A representative for villagers living in Ratanakkiri’s O’Chum district who say that buyers from a local company failed to uphold a 2007 land deal has been charged and temporarily detained by local authorities for allegedly destroying private property.
Haing Noeur, 50, was detained on Saturday after plantation owner Ly Sok Ngim filed a lawsuit against him, alleging that Noeur burned timber destined to build huts on his land, said Chhay Thy, provincial coordinator for rights group Adhoc.
“That land dispute involves 66 families and Ly Sok Ngim, but authorities did not intervene, and the workers keep clearing the forest on the disputed land. There is no other option but burning down the material to stop the clearing,” Thy said.
In March, an Adhoc investigation revealed that Seng Visith and his wife, Sek Sopheak Soeur Monea, who together owned a majority share of the now bankrupt VKM Company, promised to give villagers $20,000 and to build bridges, roads, schools and a village hall.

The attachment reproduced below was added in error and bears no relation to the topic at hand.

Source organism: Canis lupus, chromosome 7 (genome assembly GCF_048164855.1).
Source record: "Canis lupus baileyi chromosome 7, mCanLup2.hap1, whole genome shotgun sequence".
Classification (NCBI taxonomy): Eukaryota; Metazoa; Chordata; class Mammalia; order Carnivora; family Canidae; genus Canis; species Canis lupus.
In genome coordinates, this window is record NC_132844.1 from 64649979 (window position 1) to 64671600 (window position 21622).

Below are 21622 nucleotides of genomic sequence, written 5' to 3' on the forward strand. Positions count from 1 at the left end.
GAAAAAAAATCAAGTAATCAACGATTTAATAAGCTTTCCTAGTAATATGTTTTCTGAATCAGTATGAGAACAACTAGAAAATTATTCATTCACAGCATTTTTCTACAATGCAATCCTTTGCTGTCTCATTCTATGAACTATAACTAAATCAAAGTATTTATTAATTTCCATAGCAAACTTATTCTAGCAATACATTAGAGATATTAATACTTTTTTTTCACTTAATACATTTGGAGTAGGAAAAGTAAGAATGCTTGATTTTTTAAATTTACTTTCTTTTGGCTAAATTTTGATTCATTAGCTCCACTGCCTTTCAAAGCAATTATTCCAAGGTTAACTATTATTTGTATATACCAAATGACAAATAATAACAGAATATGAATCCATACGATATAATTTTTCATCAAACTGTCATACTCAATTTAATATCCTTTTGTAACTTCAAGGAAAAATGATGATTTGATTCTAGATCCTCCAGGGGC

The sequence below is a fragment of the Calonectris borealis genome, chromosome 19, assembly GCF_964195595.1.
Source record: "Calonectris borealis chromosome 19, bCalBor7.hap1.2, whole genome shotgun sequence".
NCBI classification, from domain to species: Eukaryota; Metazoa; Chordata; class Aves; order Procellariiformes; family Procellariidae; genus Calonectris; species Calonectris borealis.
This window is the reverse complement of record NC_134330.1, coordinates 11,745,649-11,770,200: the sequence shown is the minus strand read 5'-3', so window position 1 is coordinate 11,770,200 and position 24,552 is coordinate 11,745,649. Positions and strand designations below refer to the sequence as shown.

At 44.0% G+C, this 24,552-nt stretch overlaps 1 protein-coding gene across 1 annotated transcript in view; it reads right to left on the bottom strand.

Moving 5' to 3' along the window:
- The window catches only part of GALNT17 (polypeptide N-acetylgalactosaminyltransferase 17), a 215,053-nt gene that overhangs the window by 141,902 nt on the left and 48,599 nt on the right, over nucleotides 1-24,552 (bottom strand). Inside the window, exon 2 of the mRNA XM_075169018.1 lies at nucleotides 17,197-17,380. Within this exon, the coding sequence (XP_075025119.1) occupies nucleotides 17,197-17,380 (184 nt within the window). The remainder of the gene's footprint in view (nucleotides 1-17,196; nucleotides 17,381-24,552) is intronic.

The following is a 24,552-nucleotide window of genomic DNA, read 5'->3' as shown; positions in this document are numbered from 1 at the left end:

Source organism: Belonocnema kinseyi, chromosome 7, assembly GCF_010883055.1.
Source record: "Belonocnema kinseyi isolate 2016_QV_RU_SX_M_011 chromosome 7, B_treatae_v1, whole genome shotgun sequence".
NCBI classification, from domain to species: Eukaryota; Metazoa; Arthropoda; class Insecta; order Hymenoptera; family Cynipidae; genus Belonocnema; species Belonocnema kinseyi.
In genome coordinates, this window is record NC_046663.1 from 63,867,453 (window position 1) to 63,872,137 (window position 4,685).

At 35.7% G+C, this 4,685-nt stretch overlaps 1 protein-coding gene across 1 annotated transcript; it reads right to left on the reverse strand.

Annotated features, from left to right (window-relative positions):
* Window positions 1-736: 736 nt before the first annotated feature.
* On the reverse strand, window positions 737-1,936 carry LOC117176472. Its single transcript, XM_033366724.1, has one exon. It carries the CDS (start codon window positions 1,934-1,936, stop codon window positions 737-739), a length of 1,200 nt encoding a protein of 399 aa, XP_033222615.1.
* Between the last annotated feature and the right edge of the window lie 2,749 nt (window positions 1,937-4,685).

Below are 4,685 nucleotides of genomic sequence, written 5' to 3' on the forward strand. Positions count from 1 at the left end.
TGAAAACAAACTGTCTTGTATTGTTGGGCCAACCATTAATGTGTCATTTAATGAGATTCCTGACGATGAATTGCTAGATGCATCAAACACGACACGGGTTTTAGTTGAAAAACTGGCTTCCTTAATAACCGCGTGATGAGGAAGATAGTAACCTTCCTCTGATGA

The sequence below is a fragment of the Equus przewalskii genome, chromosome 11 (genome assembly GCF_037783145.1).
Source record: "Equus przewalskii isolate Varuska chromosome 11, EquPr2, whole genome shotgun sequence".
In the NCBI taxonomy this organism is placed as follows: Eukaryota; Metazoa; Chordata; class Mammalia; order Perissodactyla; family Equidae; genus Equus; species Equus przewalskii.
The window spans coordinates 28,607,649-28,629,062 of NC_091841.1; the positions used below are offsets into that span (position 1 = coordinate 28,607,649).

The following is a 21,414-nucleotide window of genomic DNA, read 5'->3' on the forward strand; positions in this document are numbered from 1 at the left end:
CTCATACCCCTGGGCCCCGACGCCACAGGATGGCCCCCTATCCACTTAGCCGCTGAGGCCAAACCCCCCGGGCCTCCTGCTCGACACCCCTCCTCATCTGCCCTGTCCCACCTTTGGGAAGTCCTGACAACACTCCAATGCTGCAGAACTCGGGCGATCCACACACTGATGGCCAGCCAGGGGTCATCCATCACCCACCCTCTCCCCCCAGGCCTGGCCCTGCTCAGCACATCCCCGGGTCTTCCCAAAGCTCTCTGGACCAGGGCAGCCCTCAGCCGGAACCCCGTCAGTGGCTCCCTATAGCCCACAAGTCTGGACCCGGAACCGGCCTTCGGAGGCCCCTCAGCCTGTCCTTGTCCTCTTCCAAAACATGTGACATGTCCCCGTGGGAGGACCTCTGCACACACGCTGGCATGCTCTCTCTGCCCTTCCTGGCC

The investigation also revealed that former owners of the 400 hectares in dispute were in debt to Sok Ngim. A court ruling in February transferred five properties – including the 400 disputed hectares – to Sok Ngim.
Workers employed by Sok Ngim have been clearing the community forest unabated since early March, according to Chhay, claiming that the area had been awarded to Sok Ngim by Judge Luch Lao.
“Both sides in this case, the community villagers and Ly Sok Ngim, have filed lawsuits against each other over the illegal land grabbing but the court only takes action against the simple citizen,” Chhay continued, adding that efforts to provide legal aid to Noeur were under way.
District police chief Hak Lao confirmed yesterday that authorities arrested Noeur on Friday for allegedly burning 10 cubic metres of wood.
“He poured gasoline [on the wood] and burned it down and dismissed the workers. We arrested him based on the law,” Lao said.
Neither Judge Luch Lao nor Sok Ngim could not be reached for comment yesterday.